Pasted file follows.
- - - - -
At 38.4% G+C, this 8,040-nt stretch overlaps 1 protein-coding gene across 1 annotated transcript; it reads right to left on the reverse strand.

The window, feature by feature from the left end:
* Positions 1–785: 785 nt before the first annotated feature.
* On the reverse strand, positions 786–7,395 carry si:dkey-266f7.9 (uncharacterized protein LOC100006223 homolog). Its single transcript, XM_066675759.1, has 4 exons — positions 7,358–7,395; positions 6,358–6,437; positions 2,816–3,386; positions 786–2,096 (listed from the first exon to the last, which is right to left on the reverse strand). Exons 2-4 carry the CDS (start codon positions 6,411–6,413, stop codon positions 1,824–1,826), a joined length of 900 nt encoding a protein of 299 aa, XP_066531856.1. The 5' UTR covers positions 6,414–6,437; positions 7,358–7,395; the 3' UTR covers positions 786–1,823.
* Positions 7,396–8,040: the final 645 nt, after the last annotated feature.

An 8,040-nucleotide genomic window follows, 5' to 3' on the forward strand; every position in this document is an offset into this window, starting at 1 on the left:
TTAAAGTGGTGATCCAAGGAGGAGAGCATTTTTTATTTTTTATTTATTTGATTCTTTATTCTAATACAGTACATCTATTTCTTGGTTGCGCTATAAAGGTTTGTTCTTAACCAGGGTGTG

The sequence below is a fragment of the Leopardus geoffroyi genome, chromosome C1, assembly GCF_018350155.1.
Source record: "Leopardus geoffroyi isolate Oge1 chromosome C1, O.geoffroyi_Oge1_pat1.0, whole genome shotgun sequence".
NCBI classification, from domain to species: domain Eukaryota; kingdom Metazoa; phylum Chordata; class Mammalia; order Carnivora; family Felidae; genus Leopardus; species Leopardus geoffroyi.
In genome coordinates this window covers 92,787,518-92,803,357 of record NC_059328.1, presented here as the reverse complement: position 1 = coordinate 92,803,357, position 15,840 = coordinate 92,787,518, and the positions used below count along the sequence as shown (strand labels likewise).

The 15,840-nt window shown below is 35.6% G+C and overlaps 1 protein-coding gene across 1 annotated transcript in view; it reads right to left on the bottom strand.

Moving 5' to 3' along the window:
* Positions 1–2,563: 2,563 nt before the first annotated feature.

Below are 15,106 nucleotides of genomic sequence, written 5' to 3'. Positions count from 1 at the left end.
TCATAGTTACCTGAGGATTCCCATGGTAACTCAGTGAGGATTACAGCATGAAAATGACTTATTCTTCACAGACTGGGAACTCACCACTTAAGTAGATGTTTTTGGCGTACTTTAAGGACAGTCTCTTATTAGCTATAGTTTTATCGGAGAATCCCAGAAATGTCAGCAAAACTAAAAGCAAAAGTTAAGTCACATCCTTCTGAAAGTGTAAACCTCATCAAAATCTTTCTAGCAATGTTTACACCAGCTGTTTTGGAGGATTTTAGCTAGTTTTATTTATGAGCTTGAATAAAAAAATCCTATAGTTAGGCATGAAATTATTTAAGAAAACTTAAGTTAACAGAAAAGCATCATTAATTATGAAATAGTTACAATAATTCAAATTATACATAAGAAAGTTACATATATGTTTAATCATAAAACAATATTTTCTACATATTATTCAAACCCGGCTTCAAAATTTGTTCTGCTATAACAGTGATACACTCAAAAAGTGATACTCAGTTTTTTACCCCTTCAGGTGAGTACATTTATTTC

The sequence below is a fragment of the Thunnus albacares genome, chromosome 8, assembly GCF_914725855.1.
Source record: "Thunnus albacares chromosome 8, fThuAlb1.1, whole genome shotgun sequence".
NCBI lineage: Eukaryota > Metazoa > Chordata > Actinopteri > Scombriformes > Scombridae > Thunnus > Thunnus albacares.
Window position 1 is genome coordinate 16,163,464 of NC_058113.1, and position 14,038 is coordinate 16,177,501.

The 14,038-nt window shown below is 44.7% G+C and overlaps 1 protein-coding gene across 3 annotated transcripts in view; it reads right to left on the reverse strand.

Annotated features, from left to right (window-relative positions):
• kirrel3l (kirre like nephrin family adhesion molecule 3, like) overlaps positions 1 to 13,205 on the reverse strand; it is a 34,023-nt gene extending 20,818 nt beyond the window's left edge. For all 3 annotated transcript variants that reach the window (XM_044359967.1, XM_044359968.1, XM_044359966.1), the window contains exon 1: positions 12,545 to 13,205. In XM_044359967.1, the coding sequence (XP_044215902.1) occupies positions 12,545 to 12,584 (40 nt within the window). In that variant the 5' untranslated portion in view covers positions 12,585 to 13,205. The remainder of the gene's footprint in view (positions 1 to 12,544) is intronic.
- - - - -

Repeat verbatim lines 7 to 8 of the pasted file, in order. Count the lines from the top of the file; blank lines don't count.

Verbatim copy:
TTAAAGTGGTGATCCAAGGAGGAGAGCATTTTTTATTTTTTATTTATTTGATTCTTTATTCTAATACAGTACATCTATTTCTTGGTTGCGCTATAAAGGTTTGTTCTTAACCAGGGTGTG

The sequence below is a fragment of the Leopardus geoffroyi genome, chromosome C1, assembly GCF_018350155.1.